David Lewis 50, you may want to look at the dates of the complaints you're complaining about. They're all from last year, not this year. I would imagine Fat Feet have got their act together rather better this year. Despite my complaints last year, I'd still happily have done it again this year but was unfortunately not able to.
I never find that I quite make up on the downhills what I lose on the uphills, and I suspect that is typical (otherwise the fastest marathon courses would be the undulating ones, rather than flat ones like Berlin, where the world record has been set). I think the important thing with hills is to maintain the same effort level as you do on the flat, even if you end up slowing down a fair bit. Trying to maintain speed is a recipe for premature burnout.
Target time for Sunday is a whisker under 1:25. But I won't be getting it if it's -4 and snowing!
Best of luck to everyone for this one. Just a little word of caution - keep a little in reserve for the final mile. The course used to have a sharp little hill about half a mile from the end, which was never a lot of fun, but because of work on the golf course they changed the route last year. The sharp hill has gone, but you do get a much longer, gentler incline instead, and last year I wasn't sure it was an improvement (my hopes for a PB vanished in the last 1.5 miles), because it does drag on a bit.
Of course, because it's a two-lap route it won't come as a surprise at the end, but I still think it makes it easier if you prepare for it and allow some extra time in your calculations. At least I hope I get it right this year, as it's my first and only half marathon of the year and I'm hoping to grab that PB this time (although I still haven't fully recovered from the lurgy which derailed my Rutland Water Marathon a couple of weeks ago).
Actually, on the information sheet sent out with the race number, it says about the race start: "It is a 10 minute walk from the car park". It was 1.2 miles. Now, if I could walk 1.2 miles in 10 minutes, I think I'd just have stuck with walking for the course itself - why bother with running? How difficult is this kind of thing for an organiser to get right? Try www.gmap-pedometer.com. Or maybe even walk it yourself, just to check? The issue here is not the long walk to the start itself (which isn't ideal but may be unavoidable), but the fact that people were so badly misinformed about it (I heard that many didn't make it to the start line in time, even with the delayed start).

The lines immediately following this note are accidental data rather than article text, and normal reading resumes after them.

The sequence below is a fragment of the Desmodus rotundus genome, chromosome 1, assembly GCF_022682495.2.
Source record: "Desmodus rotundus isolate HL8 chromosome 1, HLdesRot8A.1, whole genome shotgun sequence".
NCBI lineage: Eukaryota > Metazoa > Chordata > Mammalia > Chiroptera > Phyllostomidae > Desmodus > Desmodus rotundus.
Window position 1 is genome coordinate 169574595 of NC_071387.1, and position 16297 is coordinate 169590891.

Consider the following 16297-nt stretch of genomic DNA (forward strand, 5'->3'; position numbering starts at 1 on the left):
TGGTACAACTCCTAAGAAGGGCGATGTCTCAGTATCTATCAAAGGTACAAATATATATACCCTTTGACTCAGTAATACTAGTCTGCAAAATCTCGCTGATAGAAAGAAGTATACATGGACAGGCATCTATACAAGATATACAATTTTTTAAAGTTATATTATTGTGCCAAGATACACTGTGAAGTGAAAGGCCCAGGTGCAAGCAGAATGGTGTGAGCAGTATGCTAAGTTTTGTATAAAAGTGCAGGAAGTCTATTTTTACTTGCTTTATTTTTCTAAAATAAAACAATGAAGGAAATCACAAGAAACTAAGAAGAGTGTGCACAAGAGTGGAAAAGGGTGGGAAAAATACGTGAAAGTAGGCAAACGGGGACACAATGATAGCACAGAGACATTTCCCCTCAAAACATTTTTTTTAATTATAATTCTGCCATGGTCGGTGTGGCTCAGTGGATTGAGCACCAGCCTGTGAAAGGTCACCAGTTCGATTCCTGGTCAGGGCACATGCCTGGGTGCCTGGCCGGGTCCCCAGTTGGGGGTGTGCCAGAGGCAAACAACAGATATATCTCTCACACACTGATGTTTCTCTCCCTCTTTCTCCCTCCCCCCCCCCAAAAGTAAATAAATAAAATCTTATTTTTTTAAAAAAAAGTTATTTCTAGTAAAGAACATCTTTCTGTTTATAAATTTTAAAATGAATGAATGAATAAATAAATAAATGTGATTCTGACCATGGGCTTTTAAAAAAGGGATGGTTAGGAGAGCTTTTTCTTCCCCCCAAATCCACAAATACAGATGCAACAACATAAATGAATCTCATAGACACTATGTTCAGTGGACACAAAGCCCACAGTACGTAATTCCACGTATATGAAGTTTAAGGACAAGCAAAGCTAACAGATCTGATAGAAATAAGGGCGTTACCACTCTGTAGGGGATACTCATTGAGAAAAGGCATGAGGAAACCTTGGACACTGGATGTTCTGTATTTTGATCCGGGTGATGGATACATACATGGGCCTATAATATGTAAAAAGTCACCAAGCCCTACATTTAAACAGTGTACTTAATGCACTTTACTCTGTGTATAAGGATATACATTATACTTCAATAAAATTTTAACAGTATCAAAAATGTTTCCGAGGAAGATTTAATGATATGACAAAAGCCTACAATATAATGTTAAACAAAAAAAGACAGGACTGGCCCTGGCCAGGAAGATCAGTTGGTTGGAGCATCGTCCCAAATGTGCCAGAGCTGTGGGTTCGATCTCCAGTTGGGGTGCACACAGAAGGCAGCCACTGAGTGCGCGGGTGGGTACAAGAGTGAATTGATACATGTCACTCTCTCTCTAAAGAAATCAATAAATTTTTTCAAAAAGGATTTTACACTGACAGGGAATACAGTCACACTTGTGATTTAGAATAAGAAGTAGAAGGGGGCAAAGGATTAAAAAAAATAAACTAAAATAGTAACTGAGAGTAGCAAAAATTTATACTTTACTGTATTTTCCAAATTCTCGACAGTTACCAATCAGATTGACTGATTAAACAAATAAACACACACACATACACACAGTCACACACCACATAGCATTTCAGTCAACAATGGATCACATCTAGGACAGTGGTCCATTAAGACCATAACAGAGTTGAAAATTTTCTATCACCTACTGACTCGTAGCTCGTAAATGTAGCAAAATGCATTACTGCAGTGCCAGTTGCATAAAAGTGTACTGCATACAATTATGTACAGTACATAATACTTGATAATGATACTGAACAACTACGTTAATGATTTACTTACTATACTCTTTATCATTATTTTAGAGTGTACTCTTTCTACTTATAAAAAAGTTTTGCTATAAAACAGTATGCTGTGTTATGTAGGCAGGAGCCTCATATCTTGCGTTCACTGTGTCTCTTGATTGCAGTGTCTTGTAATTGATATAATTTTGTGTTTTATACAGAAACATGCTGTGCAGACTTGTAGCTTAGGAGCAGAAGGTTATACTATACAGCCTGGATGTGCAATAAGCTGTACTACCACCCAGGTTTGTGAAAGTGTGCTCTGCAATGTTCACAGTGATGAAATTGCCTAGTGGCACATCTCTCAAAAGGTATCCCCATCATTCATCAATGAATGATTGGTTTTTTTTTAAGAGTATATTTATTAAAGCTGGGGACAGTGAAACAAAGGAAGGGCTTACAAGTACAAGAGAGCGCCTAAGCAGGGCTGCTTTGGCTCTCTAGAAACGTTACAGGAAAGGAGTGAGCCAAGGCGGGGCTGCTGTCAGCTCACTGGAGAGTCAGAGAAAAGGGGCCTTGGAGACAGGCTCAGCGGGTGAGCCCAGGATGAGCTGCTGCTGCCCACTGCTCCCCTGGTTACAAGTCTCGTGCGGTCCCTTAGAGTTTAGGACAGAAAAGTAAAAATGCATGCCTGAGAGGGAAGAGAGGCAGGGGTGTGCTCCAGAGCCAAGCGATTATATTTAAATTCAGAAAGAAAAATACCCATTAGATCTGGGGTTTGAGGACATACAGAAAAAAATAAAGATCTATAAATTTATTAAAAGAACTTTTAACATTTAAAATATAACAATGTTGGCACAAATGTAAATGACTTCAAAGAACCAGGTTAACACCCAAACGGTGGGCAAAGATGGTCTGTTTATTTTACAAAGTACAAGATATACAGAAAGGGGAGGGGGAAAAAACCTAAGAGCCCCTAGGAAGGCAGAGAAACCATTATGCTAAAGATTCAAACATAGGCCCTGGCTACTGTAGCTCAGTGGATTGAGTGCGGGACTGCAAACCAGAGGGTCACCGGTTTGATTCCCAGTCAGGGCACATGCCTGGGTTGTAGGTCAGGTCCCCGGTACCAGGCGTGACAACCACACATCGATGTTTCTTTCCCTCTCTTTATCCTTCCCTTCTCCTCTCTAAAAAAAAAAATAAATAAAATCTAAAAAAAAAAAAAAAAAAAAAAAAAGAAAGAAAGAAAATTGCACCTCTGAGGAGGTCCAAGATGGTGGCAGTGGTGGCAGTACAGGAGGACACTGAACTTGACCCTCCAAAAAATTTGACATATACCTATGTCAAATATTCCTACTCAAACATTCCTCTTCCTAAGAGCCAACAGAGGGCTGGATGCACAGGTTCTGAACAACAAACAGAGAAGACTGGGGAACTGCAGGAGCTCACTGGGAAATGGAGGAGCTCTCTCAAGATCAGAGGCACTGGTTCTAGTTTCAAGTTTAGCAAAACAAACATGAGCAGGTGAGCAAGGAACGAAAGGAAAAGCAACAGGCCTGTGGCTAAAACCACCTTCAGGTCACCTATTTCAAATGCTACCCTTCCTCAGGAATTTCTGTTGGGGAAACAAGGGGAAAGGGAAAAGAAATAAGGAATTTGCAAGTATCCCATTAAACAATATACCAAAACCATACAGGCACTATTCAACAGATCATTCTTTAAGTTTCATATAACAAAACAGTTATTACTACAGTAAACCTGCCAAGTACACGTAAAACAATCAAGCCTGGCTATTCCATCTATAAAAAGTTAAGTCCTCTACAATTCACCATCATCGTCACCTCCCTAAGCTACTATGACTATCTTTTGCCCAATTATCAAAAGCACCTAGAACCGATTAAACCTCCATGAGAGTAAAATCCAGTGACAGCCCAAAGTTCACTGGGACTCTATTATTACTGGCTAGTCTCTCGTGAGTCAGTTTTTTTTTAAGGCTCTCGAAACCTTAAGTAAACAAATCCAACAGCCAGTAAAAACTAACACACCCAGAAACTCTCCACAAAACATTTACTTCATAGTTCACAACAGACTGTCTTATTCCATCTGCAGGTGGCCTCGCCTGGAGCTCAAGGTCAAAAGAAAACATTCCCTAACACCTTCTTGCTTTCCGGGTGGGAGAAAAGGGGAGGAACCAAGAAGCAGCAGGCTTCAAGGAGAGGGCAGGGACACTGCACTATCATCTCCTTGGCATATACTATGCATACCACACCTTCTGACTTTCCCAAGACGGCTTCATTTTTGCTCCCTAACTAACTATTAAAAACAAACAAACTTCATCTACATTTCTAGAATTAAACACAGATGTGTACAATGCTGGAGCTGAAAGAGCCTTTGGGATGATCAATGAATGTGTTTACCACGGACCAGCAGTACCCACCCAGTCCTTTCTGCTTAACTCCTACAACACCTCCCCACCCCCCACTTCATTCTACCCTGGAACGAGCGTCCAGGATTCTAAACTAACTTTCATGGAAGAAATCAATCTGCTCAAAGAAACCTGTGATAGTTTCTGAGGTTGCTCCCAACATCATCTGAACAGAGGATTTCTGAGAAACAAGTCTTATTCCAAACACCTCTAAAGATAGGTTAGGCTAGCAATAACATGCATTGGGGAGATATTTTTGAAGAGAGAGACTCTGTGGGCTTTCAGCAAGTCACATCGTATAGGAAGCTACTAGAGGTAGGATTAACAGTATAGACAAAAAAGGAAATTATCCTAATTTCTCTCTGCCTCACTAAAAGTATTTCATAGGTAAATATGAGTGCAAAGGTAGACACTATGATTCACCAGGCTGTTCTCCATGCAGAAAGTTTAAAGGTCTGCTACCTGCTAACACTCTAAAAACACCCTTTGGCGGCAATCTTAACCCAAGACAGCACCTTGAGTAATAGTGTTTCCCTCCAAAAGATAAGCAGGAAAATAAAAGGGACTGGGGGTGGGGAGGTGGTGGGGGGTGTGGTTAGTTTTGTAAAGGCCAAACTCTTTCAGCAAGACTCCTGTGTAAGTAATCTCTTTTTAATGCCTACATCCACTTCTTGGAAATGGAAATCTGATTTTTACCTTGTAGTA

Also on the info sheet: "For the first few miles gates will be kept open by marshals". Now, I may just have been unlucky but I was in the lead pack and I didn't see a single gate held open by a marshal. (Later on I went through some gates kindly held open by spectators). This is not a criticism of the marshals, as I have no doubt that they would have held open the gates willingly, had they been asked by the organisers to do so, which it seems they were not.
And does anyone else think that this description of the course was a trifle misleading: "The majority of the route is on tarmac but there are small sections of grass and hard trail/soft trail"? Together with the playing down of the hilly nature of the course, I get the impression the organisers were keen to get as many people coming as they could and didn't want to deter them with the idea that it might be a difficult course. Once again, the complaint here is not the nature of the course itself (which I loved, just my cup of tea), but the misleading information about it.
And how difficult is it to get the mile markers right? Cycle along with your GPS watch going (I assume Fat Feet have a GPS watch between them) and when it beeps for a mile, you stick a sign on one of the thousands of trees, and then carry on. How could they, practically, have got this so bizarrely wrong when it is just so easy to get right (and no more work)? That's a mystery to me. They did get the numbers in order, though, which was good.
For those of you for whom this was the first marathon you've done and you can't see what a few of us are complaining about, you're undoubtedly in for a treat when you come to do your next one. I've done 10 before, all vastly better organised than this (even Dublin, which I thought was poorly organised particularly considering the steep entry fee). But it doesn't take a big organisation to do properly, just some thought. I've run 2 marathons in East Anglia, at Bungay and Halstead, both organised by small running clubs but vastly better done than this one.
I'm sure Fat Feet will organise things better next time, though, and I'll probably be back.